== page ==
“I am glad that I am 67 and am not likely to see the return of those Bad Old Days. As for Elon Musk, there is a strong feeling here that we are perhaps looking at a future President. In that case, please allow me to pitch a tent in your backyard and spend the rest of my life mowing your lawn.”
Norma Wible really liked the lines about Jesus allowing himself to be distracted: “This part really spoke to me. I tend to get phone calls from lonely or needy people, as an elder at my church. I try not to cut them off to go and do other, ‘more important’ things on the to-do list; this bothers my husband. Now, in these couple of sentences, you’ve given me good words to relay. (My words seem to always come hours later!)”
In a letter to the editor of the paper that publishes Sharp Edges, Mark Roberts wrote, “Once again Mr. Taylor is showing his biased leftist wokeism. He's claiming Elon Musk is the Christmas Grinch, and he has brought sorrow and disappointment instead of love, peace and joy to his employees.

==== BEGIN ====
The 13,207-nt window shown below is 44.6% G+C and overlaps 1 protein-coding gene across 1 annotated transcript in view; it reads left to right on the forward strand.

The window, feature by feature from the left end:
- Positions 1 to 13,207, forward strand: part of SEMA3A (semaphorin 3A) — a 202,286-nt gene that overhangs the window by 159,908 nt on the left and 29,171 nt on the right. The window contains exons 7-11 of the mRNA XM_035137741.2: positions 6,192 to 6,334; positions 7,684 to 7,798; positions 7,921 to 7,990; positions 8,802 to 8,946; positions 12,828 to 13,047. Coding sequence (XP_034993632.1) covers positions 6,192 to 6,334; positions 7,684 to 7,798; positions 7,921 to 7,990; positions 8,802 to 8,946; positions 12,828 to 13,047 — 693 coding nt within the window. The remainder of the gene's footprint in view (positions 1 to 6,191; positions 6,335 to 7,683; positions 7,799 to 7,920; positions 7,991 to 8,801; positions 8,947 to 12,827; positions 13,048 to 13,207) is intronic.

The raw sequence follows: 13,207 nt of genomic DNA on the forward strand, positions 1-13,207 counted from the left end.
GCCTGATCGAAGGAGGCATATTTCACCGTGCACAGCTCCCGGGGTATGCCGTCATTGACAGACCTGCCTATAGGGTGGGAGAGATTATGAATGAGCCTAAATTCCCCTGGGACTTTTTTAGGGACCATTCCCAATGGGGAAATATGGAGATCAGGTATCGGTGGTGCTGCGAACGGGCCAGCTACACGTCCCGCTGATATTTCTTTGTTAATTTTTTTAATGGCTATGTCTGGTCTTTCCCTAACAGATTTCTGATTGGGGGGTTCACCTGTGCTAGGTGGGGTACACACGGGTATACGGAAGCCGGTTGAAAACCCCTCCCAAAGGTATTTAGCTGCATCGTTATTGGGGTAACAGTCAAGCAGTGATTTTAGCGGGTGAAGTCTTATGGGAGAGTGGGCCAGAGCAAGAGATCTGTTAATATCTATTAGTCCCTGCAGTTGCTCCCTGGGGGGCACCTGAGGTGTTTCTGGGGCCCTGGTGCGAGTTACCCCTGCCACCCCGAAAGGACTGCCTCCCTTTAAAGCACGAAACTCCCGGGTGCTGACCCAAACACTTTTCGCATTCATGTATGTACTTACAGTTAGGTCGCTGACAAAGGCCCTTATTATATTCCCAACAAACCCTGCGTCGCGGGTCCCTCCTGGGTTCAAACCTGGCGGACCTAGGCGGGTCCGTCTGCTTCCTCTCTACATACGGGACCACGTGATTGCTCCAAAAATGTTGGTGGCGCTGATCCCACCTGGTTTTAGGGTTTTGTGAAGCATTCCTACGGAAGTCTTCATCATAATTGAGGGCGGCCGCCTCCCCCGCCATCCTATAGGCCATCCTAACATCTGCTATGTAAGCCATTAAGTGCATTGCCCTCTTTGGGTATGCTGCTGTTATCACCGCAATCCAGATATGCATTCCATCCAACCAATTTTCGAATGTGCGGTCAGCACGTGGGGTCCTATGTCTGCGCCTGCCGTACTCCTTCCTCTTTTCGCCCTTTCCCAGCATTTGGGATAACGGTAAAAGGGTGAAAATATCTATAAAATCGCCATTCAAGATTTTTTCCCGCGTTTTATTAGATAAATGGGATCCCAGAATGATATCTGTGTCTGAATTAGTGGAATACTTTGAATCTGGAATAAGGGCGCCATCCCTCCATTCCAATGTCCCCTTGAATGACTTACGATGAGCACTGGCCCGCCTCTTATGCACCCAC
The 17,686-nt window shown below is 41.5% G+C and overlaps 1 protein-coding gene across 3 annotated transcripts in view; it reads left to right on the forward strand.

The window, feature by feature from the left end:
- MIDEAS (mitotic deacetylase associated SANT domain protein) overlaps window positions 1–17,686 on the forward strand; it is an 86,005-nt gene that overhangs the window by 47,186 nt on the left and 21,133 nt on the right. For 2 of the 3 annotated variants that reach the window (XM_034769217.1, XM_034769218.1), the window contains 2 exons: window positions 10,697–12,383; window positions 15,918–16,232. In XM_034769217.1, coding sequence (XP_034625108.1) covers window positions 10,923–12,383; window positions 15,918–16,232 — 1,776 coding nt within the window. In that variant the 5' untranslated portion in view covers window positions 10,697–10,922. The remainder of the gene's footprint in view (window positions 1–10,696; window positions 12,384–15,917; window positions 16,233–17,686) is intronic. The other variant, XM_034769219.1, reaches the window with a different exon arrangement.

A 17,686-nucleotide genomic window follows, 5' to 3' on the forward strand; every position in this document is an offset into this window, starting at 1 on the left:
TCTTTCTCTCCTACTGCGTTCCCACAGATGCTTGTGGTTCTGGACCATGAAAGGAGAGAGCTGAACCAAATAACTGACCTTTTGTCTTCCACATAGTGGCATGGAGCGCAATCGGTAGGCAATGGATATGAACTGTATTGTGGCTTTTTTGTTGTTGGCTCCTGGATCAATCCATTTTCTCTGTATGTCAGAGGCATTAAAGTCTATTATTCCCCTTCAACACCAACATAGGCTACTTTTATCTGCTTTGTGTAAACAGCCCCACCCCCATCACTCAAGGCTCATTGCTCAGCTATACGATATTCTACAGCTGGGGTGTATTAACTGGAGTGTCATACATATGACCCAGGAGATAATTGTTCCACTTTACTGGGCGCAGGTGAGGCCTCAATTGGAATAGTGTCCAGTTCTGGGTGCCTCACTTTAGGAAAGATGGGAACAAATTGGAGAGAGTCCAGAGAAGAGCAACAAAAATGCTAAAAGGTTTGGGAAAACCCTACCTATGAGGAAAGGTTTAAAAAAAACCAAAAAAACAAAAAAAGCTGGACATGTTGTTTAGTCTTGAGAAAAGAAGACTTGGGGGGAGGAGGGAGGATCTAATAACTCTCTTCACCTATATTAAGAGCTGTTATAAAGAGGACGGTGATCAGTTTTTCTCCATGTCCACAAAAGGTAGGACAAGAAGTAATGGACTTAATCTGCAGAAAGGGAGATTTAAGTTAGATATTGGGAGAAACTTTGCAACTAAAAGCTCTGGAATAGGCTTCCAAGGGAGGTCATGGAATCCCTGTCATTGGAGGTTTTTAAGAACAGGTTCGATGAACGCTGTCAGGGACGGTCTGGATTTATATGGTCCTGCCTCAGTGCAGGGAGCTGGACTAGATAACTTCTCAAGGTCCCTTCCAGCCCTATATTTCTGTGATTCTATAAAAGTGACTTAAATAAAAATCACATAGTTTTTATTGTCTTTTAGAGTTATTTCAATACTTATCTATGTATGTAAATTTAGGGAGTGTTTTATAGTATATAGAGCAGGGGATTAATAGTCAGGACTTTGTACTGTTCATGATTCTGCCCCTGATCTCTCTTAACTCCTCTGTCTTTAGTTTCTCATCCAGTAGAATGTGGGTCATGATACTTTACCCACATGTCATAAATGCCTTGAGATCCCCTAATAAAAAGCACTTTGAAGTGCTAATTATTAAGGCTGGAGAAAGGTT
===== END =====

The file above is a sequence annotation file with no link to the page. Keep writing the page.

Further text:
“No, Mr. Taylor. Musk has brought me and other like-minded free-thinking common-sense people a great gift. That of exposing Twitter and U.S security agencies (the FBI and DOJ) of their rampant collusion to suppress free speech. He has now published undeniable proof that these agencies willfully pressured Twitter from outside and within to censor conservative views and reinforce left-wing Democrat opinion.
“There's a thing in the US called the first amendment. It guarantees free speech. Twitter violated the U.S constitution by willfully following orders from corrupt left-leaning security officials.
“Oh, and by Musk firing some employees regardless of ‘diversity and inclusion’; does this mean he chose education, competence, and ability over colour and sex?”